When an Arrogant Christian Responds Angrily to the World

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Circa 1990 – There are a few moments in our lives when we reflect with regret while wondering what life would be like if we had a do-over. The Peabody Hotel, in Memphis, TN, is one of those places where a mulligan would have been nice. Sigh!

The Peabody is a historic hotel, always in the top ten of someone’s best hotels to stay. In 2015, I took the family there because it’s cool. And, of course, I wanted to get a few ribs from Central BBQ. The customers snaked their way out the door and into the parking lot. I’m talking about Central BBQ, not the Peabody. So good. I can still smell them ribs.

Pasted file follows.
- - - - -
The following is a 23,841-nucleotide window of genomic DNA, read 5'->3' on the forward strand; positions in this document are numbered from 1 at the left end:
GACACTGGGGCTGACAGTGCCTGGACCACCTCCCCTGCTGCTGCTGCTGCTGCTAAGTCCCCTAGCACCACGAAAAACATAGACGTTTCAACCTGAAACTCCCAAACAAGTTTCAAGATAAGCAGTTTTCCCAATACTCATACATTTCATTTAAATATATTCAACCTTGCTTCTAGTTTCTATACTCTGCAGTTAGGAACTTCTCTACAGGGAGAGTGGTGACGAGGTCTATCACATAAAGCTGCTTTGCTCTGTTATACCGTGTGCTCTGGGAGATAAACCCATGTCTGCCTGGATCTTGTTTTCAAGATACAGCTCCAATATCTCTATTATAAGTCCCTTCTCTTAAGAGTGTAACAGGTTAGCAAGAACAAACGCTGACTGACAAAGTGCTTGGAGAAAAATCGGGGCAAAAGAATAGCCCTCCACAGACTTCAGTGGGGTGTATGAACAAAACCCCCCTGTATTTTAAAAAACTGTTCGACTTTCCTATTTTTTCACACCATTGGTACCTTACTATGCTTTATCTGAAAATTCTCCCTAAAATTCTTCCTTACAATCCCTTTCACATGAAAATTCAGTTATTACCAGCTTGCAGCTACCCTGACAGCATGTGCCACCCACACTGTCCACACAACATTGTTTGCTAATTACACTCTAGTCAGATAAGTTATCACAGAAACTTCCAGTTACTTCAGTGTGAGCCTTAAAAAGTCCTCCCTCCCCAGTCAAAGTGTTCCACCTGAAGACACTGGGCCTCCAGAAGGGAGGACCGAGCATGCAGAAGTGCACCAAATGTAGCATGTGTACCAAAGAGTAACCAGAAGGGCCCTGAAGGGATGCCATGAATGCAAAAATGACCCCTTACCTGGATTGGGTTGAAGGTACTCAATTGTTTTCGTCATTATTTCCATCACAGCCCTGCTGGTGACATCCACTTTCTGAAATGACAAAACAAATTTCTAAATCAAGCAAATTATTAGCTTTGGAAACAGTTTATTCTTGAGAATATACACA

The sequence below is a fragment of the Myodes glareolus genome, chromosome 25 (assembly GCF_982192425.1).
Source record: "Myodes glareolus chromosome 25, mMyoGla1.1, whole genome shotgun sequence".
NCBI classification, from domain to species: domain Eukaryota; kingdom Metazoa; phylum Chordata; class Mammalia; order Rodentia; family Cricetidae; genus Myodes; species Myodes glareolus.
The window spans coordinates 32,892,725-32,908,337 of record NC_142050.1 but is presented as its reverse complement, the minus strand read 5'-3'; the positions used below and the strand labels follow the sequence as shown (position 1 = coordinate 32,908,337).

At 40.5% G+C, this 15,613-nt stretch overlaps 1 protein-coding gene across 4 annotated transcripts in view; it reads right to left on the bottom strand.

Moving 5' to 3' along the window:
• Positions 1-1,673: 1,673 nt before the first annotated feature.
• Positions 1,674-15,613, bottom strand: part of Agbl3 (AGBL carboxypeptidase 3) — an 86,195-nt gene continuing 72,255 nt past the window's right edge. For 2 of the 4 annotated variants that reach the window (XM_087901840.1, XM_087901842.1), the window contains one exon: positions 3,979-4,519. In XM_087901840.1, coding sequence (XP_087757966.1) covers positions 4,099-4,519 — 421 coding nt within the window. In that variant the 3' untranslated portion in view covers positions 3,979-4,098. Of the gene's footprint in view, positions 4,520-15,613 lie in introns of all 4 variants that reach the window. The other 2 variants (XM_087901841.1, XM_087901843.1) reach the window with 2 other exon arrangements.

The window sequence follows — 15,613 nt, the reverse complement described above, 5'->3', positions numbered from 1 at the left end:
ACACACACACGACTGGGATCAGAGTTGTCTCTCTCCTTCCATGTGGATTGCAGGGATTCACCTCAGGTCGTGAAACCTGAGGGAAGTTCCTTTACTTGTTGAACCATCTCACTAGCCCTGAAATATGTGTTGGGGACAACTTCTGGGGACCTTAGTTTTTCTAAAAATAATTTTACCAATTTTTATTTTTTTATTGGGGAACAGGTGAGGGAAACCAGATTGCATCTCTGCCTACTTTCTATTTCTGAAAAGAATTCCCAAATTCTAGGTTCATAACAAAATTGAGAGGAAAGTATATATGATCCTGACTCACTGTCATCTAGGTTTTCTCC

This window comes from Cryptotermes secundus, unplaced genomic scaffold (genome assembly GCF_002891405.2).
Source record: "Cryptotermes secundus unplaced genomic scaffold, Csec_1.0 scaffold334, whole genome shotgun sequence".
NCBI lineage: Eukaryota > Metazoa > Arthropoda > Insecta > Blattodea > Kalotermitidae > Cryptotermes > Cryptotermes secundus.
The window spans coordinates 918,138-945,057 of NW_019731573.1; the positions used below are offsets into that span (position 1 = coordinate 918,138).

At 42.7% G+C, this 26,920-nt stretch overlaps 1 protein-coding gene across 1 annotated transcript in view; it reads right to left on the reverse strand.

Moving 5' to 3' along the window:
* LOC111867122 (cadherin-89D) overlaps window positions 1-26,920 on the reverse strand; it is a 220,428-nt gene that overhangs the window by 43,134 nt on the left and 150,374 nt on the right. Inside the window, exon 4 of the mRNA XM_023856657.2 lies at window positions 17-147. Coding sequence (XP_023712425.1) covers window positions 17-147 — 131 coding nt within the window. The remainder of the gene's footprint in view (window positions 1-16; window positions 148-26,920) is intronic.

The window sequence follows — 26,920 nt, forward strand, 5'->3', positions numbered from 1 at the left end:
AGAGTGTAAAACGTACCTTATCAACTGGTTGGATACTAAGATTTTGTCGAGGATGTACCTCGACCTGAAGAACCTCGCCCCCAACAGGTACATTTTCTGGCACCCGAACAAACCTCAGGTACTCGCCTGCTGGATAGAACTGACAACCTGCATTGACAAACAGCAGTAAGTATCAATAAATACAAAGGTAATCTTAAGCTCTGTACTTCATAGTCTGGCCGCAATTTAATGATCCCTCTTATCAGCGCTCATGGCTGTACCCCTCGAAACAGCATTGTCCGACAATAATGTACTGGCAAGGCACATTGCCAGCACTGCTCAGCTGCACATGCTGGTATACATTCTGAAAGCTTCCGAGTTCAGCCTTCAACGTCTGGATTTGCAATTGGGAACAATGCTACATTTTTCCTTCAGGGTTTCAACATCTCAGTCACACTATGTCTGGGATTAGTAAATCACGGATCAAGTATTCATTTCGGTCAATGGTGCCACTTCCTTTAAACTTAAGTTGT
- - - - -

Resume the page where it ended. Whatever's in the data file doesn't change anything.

Back to the Peabody

I was there for a manager’s meeting with Alcoa. Shortly after them buying out our little plant, they promoted me. I know you’re impressed, but I was the only employee; what could they do?

Hollywood was also there, filming The Firm, with Tom Cruise. I did not see him or the other stars. Of course, I was only “secretly” looking for them since I was a fundamentalist. We disdain movies. Ironically, we were in New Orleans this summer, and they were filming the third edition of Bill and Ted. I have not seen that series, but we did stand in the street for several hours, watching them shoot while trying to catch a glimpse of Keanu Reeves.